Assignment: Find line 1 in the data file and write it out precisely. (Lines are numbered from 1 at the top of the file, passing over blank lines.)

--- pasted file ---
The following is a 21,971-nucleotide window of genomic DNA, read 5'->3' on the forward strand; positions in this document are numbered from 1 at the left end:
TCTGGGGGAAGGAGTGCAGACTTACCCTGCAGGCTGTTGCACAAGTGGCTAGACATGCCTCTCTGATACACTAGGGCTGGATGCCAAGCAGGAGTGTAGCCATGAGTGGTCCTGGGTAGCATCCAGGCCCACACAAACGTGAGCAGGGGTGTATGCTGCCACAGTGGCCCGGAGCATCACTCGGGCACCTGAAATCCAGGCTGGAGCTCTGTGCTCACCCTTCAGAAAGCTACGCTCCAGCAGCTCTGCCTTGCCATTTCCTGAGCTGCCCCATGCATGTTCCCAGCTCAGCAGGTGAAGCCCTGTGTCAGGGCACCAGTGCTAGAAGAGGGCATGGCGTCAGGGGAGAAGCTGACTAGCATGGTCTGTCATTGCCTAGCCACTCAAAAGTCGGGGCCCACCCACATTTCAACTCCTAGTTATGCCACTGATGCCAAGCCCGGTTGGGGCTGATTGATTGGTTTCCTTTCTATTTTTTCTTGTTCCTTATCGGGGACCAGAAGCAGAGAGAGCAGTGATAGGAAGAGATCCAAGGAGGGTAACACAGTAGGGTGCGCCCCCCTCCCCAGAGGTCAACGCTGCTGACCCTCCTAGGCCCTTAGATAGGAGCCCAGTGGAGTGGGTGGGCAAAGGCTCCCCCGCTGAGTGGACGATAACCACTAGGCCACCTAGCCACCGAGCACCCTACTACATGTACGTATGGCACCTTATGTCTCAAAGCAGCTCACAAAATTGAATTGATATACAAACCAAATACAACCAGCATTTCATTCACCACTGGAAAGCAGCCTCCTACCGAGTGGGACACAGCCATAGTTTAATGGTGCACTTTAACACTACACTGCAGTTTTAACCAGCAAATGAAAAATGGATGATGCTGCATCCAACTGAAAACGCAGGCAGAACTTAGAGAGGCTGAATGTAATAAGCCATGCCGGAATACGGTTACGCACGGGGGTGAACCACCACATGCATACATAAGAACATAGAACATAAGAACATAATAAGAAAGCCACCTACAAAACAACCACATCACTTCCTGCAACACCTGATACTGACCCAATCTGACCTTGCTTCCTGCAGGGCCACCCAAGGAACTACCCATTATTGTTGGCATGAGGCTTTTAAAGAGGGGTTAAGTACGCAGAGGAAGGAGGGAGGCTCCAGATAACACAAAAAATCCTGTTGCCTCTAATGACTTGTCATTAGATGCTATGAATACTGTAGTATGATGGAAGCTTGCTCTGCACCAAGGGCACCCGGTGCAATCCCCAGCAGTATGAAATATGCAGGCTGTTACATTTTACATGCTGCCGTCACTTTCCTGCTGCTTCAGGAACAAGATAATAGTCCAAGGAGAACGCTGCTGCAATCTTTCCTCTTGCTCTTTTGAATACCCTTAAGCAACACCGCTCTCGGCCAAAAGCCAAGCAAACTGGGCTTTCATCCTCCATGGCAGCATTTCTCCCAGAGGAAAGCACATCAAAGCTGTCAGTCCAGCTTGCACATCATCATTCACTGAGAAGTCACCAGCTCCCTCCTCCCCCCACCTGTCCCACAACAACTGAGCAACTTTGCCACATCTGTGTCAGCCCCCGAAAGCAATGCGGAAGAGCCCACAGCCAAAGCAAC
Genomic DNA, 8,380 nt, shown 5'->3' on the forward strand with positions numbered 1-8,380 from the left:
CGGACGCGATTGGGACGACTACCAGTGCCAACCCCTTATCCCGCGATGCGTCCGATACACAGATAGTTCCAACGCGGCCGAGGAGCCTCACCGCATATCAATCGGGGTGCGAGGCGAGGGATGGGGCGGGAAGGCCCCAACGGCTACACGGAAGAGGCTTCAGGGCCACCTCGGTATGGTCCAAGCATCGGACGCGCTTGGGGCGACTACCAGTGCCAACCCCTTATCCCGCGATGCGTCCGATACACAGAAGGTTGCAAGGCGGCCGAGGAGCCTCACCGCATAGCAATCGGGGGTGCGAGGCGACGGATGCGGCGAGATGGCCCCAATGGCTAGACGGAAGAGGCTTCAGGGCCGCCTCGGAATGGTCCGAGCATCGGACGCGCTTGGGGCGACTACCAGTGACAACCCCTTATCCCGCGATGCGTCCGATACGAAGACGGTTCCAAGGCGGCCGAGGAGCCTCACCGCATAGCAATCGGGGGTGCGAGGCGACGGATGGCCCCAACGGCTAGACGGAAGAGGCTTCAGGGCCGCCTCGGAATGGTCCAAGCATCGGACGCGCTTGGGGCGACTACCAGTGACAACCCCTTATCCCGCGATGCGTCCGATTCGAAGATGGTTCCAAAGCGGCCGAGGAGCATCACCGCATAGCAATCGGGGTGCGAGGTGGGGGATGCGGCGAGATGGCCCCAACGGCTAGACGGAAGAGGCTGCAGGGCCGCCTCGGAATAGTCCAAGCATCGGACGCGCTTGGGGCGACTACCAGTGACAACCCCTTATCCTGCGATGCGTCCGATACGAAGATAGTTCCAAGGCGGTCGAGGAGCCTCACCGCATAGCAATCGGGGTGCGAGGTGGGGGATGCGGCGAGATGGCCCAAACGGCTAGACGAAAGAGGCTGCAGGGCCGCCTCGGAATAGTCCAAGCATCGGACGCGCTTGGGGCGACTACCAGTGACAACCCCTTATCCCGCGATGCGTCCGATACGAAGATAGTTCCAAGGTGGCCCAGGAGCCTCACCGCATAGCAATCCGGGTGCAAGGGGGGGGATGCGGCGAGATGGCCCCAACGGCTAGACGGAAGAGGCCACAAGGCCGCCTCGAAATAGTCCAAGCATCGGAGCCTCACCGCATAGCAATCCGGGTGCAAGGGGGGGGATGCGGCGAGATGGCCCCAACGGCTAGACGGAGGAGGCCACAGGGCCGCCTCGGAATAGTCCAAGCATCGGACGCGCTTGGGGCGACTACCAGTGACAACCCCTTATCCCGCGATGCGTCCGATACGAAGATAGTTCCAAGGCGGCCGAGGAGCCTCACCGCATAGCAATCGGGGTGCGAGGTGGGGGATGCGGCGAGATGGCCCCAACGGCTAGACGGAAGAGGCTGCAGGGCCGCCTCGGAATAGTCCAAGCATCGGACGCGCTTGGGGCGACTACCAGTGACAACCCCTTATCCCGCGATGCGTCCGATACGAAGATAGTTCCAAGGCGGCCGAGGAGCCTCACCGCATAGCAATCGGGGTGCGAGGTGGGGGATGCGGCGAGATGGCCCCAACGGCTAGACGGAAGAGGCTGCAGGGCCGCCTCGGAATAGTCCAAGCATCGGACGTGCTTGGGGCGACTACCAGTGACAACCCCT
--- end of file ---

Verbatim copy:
The following is a 21,971-nucleotide window of genomic DNA, read 5'->3' on the forward strand; positions in this document are numbered from 1 at the left end: